Decanting vs. aerating wine


There’s nothing like a polarizing topic to get wine geeks worked into a lather, and few topics are as polarizing as decanting. Ask how to decant and the answer is simple, but ask whether to decant and you’re in for an earful. I’m all for a good wine rant, but I believe the controversy stems from a confusion of terms.


There are two reasons to pour a wine out of its bottle before drinking it. In young wines, pouring before drinking serves to aerate the wine, or to “let it breathe.” In older wines, pouring before drinking serves to separate the wine from its sediment. So, while many people call both practices “decanting,” more accurately, the first should be called “aerating” and the second, “decanting.” 

The majority of wines sold are thoroughly clarified and meant for immediate consumption with no need for decanting. Aerating, on the other hand, benefits many young wines, red or white, that are tightly wound and uncooperative right out of the bottle. Think of it as gently waking your moody, snoring teenager. 

The simplest way to aerate is to pour the wine into another vessel, let it sit (anywhere from an hour or two for a macho 2008 California Cab, up to 24 hours for an intrepid 2005 Bordeaux), and then pour it back into the bottle. Pour quickly and with flair as the sloshing act will expose the wine to oxygen, soothing the wine’s temper and rendering it more expressive. Several bottle-top aerators exist with nightclub-sounding names—Soiree, Vinturi, Nuance —that accelerate the process for less patient drinkers.

In vintage port and red wines at least a decade old that were deeply colored in their youth, sediment is inevitable and decanting is recommended for getting the most out of these wines. Sediment (color and tannin molecules that form longer and longer molecule chains over time until they are so heavy that they drop out of the once-suspended solution) won’t hurt you, but it’s gritty and doesn’t look or taste very nice.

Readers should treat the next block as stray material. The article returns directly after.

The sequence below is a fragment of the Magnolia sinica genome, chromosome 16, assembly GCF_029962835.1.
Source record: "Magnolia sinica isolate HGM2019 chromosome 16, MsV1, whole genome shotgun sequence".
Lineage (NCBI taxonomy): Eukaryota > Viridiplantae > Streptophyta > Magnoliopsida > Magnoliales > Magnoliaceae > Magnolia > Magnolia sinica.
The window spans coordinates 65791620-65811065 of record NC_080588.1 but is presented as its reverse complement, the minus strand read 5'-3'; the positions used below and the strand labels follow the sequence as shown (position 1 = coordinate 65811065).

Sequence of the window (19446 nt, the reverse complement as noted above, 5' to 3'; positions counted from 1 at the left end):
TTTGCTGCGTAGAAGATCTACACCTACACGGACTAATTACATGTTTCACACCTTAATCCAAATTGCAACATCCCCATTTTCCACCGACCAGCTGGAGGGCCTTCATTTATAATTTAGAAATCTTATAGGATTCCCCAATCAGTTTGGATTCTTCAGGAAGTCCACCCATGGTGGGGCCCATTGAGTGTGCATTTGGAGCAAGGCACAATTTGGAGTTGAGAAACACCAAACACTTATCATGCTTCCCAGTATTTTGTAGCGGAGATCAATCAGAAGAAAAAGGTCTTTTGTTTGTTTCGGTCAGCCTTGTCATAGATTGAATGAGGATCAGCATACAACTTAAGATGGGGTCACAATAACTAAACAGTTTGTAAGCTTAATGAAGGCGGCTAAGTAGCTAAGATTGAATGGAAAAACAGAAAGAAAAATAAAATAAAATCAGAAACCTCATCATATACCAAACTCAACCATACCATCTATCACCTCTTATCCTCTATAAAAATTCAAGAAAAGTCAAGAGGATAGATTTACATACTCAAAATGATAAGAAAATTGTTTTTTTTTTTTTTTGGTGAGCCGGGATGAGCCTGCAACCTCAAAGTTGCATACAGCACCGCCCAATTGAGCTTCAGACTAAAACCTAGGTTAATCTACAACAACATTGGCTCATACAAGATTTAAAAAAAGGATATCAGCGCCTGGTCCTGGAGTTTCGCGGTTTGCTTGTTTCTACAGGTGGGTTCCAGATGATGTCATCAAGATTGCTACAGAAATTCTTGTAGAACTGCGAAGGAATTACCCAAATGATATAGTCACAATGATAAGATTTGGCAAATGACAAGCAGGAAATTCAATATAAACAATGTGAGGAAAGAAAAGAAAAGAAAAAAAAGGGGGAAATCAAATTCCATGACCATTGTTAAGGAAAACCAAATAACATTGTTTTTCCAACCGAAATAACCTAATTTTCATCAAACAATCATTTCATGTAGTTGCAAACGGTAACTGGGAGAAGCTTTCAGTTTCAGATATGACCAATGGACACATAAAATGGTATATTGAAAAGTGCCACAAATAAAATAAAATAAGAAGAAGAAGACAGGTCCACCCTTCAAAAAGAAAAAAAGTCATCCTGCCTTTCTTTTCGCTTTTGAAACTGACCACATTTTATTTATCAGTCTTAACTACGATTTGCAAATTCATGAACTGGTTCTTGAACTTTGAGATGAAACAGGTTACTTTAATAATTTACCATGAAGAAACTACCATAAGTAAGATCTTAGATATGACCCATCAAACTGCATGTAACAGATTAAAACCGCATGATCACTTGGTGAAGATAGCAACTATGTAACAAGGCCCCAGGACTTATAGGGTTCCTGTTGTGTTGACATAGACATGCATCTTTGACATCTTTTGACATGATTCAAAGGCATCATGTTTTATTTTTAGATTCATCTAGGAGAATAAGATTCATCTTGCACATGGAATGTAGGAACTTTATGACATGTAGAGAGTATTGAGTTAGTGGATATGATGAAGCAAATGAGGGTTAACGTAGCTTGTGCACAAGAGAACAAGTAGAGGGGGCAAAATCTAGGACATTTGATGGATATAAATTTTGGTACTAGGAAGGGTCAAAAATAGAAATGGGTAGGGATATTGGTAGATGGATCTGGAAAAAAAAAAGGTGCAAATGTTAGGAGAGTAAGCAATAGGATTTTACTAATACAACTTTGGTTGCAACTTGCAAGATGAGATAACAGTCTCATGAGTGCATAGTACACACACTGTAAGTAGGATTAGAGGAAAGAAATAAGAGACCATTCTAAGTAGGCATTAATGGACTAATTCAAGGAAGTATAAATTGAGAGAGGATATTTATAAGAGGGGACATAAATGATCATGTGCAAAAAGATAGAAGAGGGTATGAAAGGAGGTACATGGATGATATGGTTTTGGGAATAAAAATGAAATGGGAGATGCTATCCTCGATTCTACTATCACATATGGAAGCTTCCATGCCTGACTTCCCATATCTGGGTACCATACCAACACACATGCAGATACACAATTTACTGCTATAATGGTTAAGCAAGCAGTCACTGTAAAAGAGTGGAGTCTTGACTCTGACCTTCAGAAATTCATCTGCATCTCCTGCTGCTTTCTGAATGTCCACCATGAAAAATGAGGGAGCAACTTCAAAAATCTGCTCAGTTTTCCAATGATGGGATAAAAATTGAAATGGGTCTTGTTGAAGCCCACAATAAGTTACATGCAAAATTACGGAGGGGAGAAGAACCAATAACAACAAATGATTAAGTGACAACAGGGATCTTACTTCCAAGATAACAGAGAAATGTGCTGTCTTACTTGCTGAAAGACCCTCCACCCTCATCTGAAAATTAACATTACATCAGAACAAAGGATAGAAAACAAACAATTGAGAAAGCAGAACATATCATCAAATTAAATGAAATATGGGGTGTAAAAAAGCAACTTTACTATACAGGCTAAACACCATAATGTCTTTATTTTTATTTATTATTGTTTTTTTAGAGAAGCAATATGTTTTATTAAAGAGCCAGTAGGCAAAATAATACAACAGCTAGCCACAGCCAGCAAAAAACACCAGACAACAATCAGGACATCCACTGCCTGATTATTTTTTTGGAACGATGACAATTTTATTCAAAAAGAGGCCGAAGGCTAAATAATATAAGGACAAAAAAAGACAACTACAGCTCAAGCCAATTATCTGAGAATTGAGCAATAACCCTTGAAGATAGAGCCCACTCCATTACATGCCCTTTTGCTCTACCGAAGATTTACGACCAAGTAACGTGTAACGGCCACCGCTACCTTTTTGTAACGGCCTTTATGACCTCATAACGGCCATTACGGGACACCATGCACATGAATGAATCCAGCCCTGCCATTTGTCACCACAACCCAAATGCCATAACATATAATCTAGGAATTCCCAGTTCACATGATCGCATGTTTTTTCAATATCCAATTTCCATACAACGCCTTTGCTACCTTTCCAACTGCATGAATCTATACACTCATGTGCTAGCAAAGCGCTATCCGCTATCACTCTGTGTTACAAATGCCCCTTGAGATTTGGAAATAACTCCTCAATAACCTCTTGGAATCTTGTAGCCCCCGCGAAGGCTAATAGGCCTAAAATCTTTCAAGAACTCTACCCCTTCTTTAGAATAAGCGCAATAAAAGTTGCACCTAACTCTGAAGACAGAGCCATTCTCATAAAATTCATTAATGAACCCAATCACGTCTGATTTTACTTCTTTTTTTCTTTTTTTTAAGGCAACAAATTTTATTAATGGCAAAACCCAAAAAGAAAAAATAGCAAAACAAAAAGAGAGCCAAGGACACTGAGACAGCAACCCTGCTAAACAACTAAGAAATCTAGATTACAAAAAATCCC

Proper decanting takes some planning, but if you’ve waited 10-plus years to drink a wine, you can wait another day. Start by standing the bottle upright for at least 24 hours to let the sediment sink to the bottom of the bottle. When ready to decant, handle the bottle gingerly to avoid disturbing the sediment, pour slowly into a clean receptacle until the sediment reaches the neck, stop pouring, and discard the dregs—or use them in gravy. 

In general, the younger and sturdier the wine (i.e., seven-year-old Brunello di Montalcino), the longer it should stay in the decanter, while older wines and those from more delicate grape varieties (i.e., 15-year-old Pinot Noir from Burgundy) should usually be served immediately after decanting. There is no return after rapidly exposing a wine to air, so if you taste your wine in waiting and decide that it has peaked, start chugging straight from the decanter, lest you miss out on fruit you’ve been nurturing for over a decade.

With all of this said, my favorite way to decant and aerate wine is still the easiest of all: linger over it in your glass and revel in its sojourn from crotchety curmudgeon to smooth-talking gentleman. Fact is, we all do better with a little room to breathe.